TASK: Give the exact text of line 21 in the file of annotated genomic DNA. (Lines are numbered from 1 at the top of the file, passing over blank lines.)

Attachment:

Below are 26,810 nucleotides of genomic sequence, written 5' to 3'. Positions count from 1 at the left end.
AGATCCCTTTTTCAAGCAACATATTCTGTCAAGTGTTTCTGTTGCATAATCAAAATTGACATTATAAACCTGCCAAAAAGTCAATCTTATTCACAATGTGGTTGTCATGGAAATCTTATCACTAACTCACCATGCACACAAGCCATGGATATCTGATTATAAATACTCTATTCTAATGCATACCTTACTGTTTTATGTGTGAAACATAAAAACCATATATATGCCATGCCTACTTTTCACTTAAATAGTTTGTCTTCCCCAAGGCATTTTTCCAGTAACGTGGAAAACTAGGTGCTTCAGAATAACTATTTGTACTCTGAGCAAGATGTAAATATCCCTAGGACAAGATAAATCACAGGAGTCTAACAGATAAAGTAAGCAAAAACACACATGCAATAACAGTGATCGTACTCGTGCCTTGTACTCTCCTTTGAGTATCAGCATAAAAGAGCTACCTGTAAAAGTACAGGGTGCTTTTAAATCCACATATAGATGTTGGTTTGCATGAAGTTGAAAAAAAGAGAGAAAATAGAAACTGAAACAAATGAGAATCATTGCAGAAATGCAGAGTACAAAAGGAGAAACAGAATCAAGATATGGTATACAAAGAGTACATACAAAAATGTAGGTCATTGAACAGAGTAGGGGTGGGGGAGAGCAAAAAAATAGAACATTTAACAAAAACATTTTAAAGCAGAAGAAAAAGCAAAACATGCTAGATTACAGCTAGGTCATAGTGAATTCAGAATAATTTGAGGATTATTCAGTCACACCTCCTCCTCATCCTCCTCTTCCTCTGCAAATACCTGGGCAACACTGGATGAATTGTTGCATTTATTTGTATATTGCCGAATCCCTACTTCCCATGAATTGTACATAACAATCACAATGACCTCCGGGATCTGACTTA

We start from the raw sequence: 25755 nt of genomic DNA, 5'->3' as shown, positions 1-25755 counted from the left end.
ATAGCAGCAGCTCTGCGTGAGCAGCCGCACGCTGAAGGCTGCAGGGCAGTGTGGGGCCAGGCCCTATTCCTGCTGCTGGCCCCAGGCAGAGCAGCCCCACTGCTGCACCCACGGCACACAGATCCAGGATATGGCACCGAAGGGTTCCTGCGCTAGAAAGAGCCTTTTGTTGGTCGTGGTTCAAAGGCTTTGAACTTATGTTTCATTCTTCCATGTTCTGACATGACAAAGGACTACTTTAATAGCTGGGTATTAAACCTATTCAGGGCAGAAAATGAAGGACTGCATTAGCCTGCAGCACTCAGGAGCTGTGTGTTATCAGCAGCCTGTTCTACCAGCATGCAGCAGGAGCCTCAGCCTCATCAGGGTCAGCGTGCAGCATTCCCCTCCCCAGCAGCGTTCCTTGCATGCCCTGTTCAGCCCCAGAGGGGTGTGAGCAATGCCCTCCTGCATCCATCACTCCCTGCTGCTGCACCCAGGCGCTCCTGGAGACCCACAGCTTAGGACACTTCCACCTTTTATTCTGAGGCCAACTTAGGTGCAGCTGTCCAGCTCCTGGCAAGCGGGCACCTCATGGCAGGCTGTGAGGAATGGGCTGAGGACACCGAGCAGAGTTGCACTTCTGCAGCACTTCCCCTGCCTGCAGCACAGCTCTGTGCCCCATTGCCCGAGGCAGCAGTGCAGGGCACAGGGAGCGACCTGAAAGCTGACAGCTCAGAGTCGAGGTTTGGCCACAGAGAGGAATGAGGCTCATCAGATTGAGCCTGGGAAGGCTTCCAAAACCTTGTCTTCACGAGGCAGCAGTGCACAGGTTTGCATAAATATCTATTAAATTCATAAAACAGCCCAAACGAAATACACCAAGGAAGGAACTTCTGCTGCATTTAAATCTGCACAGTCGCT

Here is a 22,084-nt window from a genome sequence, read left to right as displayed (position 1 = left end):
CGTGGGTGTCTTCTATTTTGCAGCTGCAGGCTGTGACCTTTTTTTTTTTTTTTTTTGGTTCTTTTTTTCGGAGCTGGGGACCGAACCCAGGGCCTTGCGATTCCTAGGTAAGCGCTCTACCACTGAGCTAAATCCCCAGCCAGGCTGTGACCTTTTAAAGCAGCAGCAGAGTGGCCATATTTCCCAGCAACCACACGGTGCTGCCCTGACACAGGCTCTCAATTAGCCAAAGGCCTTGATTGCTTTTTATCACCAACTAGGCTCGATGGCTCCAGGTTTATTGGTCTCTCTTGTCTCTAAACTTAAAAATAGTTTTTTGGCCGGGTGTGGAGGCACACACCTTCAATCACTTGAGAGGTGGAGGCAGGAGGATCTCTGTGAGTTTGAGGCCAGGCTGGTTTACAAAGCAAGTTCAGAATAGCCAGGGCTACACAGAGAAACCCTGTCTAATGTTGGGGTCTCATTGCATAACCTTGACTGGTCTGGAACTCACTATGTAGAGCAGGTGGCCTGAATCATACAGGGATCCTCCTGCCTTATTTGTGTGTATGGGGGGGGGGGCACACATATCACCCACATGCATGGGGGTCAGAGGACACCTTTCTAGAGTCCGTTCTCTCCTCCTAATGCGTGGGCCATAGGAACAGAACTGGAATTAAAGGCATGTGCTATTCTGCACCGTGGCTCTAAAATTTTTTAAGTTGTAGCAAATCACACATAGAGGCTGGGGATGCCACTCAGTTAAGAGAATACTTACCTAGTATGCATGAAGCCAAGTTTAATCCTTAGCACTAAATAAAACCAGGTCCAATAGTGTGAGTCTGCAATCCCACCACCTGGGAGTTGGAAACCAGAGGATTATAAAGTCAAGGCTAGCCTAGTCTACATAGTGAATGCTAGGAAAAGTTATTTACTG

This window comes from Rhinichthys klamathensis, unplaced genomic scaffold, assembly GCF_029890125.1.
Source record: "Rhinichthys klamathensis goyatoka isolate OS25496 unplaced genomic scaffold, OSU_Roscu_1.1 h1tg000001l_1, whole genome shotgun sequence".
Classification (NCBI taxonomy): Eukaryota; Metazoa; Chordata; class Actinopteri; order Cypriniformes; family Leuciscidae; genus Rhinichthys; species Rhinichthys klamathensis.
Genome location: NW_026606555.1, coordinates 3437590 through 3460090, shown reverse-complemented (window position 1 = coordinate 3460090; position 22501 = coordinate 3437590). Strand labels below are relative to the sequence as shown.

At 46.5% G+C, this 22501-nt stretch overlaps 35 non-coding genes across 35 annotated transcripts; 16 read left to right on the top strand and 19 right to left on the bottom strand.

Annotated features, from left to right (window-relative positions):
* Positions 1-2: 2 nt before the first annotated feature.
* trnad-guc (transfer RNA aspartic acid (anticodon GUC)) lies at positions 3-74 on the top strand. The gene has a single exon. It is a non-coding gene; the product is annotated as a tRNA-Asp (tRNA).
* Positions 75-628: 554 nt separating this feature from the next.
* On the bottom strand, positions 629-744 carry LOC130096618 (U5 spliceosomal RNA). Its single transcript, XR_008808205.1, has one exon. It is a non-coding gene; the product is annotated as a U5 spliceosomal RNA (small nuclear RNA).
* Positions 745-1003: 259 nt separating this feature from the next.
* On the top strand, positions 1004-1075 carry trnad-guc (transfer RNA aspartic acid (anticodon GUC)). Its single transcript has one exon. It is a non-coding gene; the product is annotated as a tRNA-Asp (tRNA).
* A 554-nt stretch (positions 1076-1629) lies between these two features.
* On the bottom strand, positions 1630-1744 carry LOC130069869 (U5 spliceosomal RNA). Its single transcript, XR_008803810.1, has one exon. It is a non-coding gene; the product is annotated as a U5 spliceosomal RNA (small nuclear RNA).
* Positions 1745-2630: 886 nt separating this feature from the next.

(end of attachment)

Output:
* Positions 1745-2630: 886 nt separating this feature from the next.